Item description for Torah: A Modern Commentary; Pulpit Edition by W. Gunther Plaut & Bernard J. Bamberger...
The Torah: A Modern Commentary is a one-volume edition of the Five Books of Moses, complete with the Hebrew text; English translations; commentaries and essays; notes and references; and gleanings from talmudic sources and the writings of scholars, ancient and modern.
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Studio: Urj Press
Est. Packaging Dimensions: Length: 13.41" Width: 10.6" Height: 3.15" Weight: 9.97 lbs.
Release Date Nov 1, 1998
Publisher Urj Press
ISBN 0807402869 ISBN13 9780807402863
Availability 0 units.
More About W. Gunther Plaut & Bernard J. Bamberger
Rabbi W. Gunther Plaut (1912-2012) was a longtime rabbi of Holy Blossom Temple in Toronto. The author of more than twenty books on Jewish theology, history, and culture, he is best known for The Torah: A Modern Commentary. Rabbi Jacob K. Shankman (1904-86) was the rabbi of Temple Israel of New Rochelle, New York, and a leader in Reform Judaism. Rabbi Howard A. Berman is the executive director of the Society for Classical Reform Judaism. He lectures at congregations throughout the United States on behalf of the society and teaches regularly at Hebrew Union College. Rabbi David Ellenson is chancellor and past president of Hebrew Union College-Jewish Institute of Religion and is the author of Jewish Meaning in a World of Choice: Studies in Tradition and Modernity (JPS, 2014).
W. Gunther Plaut lived in Toronto. W. Gunther Plaut was born in 1912 and died in 2012.
W. Gunther Plaut has published or released items in the following series...
Reviews - What do customers think about Torah: A Modern Commentary; Pulpit Edition?
Good history, but a religious disappointment Jan 27, 1999
The translation is good, based on the latest scholarship. The commentary is extensive, and from a historical point of view, illuminating. But from a religious point of view this book is, in most places, a deep disappointment. While Plaut offers this as a book for religious Reform Jews, it spends most of its time disparaging the laws in the Torah as outdated anachonisims that have no place in the lives of Jews today. Those Jews on the more traditional side of the Reform movement - or anyone at all in Conservative Judaism - will be disappointed to learn that the introduction spends a great deal of time trying to show how God has little or nothing to do with the Bible, nor for that matter does Moses.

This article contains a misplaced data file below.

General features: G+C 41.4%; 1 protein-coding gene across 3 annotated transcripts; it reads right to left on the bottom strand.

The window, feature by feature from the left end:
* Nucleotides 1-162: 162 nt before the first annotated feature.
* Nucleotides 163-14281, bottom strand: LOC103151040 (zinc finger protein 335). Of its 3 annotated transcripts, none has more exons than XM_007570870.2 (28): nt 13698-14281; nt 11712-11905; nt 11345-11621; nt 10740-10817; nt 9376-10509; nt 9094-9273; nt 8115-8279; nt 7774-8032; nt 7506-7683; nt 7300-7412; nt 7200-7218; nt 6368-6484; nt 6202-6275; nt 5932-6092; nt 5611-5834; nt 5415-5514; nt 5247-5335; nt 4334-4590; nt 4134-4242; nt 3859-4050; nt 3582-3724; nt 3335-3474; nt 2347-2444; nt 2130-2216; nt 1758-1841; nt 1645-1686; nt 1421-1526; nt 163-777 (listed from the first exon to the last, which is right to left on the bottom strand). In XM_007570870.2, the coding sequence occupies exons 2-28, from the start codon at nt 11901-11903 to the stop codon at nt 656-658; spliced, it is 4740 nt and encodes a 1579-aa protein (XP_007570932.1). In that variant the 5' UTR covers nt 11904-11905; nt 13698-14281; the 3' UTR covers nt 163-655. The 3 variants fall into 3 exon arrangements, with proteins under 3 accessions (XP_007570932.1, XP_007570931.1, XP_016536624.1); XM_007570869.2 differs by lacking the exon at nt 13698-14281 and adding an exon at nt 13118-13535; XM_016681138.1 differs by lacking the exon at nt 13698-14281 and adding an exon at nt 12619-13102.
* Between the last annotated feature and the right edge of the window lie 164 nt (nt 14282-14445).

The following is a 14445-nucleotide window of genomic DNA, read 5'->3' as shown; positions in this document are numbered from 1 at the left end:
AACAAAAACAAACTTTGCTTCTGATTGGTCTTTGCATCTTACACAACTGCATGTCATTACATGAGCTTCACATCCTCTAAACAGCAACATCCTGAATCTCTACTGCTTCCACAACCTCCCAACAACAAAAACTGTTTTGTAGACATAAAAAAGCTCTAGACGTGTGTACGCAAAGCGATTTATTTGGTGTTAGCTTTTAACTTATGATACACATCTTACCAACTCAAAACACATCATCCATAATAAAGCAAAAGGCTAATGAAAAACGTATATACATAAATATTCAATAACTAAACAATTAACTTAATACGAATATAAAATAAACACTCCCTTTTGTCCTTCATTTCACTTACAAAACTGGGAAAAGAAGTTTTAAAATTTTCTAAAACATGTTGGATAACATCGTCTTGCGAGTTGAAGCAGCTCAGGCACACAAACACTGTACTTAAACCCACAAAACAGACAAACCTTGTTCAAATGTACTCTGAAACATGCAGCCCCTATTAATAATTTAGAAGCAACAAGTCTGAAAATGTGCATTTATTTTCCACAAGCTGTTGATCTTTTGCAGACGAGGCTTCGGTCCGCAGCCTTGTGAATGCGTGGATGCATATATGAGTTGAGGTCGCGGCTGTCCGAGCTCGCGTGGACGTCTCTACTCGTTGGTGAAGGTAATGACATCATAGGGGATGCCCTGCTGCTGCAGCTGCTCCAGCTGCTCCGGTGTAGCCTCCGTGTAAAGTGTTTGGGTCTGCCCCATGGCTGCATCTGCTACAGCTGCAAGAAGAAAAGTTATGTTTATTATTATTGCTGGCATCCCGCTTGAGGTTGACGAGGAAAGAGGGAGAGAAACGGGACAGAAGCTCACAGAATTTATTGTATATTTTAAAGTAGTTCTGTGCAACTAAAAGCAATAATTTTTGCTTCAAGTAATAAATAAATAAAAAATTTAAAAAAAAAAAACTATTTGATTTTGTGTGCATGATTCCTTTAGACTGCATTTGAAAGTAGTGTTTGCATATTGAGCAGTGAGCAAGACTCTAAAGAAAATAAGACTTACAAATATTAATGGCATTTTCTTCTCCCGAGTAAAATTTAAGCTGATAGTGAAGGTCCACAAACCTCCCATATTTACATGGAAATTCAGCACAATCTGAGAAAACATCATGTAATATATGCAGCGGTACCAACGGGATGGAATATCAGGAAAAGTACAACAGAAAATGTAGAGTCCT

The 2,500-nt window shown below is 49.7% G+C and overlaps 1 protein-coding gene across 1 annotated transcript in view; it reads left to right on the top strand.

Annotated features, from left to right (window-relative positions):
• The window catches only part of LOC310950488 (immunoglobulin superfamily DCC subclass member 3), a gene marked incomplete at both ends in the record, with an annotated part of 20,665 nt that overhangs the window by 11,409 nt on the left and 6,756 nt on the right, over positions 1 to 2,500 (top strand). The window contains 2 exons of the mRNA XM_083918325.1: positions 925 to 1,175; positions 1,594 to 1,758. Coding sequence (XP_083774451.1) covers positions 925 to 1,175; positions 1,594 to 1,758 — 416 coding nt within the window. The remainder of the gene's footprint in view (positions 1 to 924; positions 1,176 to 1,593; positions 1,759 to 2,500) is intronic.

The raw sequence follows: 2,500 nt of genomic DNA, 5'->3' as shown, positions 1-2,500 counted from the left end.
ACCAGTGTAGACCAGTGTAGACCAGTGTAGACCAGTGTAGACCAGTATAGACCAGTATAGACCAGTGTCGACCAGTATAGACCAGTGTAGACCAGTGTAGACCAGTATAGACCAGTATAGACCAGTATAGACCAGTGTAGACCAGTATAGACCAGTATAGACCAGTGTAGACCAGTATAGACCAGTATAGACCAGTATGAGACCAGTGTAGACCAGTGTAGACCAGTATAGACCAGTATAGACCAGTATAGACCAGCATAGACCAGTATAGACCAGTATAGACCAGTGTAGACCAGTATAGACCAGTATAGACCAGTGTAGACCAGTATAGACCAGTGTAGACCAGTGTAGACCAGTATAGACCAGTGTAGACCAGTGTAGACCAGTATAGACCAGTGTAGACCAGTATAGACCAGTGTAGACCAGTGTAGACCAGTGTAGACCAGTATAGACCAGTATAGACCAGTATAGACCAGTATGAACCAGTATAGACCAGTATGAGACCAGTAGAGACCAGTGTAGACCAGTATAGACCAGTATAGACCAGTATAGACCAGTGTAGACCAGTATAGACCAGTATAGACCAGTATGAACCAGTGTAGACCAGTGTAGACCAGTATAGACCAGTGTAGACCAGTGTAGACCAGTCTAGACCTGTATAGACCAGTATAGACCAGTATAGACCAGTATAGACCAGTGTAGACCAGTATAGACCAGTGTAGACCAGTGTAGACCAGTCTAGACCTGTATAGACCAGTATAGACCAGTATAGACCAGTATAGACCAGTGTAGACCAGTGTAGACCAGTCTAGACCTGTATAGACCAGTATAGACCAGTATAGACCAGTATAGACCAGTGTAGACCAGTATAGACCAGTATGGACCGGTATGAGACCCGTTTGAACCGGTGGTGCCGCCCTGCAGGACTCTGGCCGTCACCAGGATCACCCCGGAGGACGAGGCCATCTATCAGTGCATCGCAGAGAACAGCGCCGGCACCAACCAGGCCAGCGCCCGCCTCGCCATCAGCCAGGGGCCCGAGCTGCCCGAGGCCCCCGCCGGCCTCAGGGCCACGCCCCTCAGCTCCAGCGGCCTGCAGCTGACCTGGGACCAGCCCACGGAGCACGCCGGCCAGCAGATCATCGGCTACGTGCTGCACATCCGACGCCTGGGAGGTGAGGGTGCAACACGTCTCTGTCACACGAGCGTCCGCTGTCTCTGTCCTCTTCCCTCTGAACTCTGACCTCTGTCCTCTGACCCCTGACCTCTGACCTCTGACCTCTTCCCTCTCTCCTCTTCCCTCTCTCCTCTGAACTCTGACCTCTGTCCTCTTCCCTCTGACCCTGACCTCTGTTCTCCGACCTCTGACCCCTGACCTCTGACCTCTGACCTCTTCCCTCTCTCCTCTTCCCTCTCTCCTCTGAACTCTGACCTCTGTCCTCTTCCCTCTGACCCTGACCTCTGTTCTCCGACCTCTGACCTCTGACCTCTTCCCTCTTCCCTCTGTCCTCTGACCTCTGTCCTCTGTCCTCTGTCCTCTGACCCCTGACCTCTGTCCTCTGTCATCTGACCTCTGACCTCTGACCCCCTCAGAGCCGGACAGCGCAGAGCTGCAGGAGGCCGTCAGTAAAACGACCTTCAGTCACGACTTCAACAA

While I aprreciate the editor's correct impulse in comabtting the extreme claims from religious fundamentalism, I do not understand why the response was go totally in the other direction (religious abandonment). Of course, I do not find the Ultra-Orthodox Torah commentaries (such as The Stone/Artscroll Torah, by Mesorah) to be any better. While Plaut's Reform commentary commits the sin of abandoning Judaism by worshipping archaeology, the Artscroll books commit the sin of intellectual dishonesty by abandoning - and denigrating - all archaeology, history and linguistics. If I had to make a choice, I'd say that Plaut's book is better than Artscroll books.
But we do not have to make that choice: So where can one go for an authentic Torah commentary that is deeply religious, yet non fundamentalist; one based on adherence to the latest scholarship, as well as traditional Jewish commentary? I would suggest the five volume JPS Torah Commentray series, published by the Jewish Publication Society. (2 Volumes by Nahum Sarna, 1 by Jeffrey Tigay, 1 by Baruch Levine and 1 by Jacob Milgrom). Used by Modern Orthodox, Reform and Conservative Jews, this is the set for a serious student of Torah to have. If one wanted a one volume Torah /Pentateuch commentary, I would get "The Pentateuch and Haftorahs" by Dr. Joseph H. Hertz or "The Chumash" by A. Cohen. (Also note that an affordable, one volume edition of the 5 vol. JPS set is due to be published by the Conservative movement in about 2 years)